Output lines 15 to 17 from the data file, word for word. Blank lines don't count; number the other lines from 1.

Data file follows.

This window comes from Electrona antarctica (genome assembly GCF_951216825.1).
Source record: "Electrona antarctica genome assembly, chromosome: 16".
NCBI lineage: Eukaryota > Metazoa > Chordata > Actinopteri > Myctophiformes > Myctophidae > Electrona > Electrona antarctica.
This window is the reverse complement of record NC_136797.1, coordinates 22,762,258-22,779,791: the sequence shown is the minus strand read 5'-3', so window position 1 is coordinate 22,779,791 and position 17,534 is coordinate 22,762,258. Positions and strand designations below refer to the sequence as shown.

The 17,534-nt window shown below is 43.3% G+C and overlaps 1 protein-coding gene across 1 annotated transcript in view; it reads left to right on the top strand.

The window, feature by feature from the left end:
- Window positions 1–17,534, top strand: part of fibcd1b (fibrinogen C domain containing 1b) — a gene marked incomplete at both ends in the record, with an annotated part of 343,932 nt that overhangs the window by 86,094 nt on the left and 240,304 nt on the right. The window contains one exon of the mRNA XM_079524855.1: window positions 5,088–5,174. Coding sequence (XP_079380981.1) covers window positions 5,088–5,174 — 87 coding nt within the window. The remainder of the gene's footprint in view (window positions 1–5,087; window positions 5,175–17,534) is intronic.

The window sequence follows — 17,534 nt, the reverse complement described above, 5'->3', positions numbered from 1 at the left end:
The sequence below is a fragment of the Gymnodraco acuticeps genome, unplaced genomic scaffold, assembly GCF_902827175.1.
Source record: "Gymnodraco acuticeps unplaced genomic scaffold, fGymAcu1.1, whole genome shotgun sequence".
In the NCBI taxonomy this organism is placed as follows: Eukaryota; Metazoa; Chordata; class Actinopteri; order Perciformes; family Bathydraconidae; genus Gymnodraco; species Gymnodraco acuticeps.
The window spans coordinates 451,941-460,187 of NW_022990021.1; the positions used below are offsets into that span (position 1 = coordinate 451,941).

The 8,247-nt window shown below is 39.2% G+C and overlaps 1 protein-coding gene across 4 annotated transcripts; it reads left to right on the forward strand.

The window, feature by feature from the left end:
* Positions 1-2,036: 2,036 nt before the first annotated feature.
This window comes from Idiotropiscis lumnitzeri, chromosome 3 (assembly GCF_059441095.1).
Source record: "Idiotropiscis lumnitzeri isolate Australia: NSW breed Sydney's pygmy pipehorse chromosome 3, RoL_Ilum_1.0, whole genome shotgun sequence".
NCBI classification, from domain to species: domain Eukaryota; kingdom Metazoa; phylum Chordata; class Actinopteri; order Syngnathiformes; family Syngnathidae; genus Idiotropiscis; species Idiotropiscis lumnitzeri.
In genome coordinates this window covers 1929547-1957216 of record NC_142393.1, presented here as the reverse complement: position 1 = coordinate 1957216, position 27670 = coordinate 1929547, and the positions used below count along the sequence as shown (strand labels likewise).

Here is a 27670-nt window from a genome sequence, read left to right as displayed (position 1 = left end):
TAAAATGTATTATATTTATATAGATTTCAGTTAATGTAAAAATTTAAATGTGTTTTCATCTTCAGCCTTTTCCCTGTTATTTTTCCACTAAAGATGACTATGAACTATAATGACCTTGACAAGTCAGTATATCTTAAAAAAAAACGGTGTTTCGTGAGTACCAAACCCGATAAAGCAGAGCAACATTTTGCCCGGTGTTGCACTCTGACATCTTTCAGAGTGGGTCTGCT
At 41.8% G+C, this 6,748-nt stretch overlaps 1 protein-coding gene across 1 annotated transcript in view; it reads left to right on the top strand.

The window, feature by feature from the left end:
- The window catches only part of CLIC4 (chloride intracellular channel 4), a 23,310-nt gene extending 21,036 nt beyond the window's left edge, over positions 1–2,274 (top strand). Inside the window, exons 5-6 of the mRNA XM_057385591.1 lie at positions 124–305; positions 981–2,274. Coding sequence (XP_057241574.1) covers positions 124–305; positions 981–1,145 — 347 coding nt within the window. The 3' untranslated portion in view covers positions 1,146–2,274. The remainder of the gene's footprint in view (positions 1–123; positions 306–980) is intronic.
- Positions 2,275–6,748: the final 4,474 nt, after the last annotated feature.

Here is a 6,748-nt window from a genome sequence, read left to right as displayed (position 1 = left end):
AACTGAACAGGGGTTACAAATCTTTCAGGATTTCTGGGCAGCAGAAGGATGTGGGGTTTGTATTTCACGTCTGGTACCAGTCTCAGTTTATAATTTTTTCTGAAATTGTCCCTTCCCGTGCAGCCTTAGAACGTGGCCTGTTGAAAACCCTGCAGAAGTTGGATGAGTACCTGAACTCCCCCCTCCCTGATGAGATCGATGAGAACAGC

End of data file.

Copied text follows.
* Positions 1-2,036: 2,036 nt before the first annotated feature.
This window comes from Idiotropiscis lumnitzeri, chromosome 3 (assembly GCF_059441095.1).
Source record: "Idiotropiscis lumnitzeri isolate Australia: NSW breed Sydney's pygmy pipehorse chromosome 3, RoL_Ilum_1.0, whole genome shotgun sequence".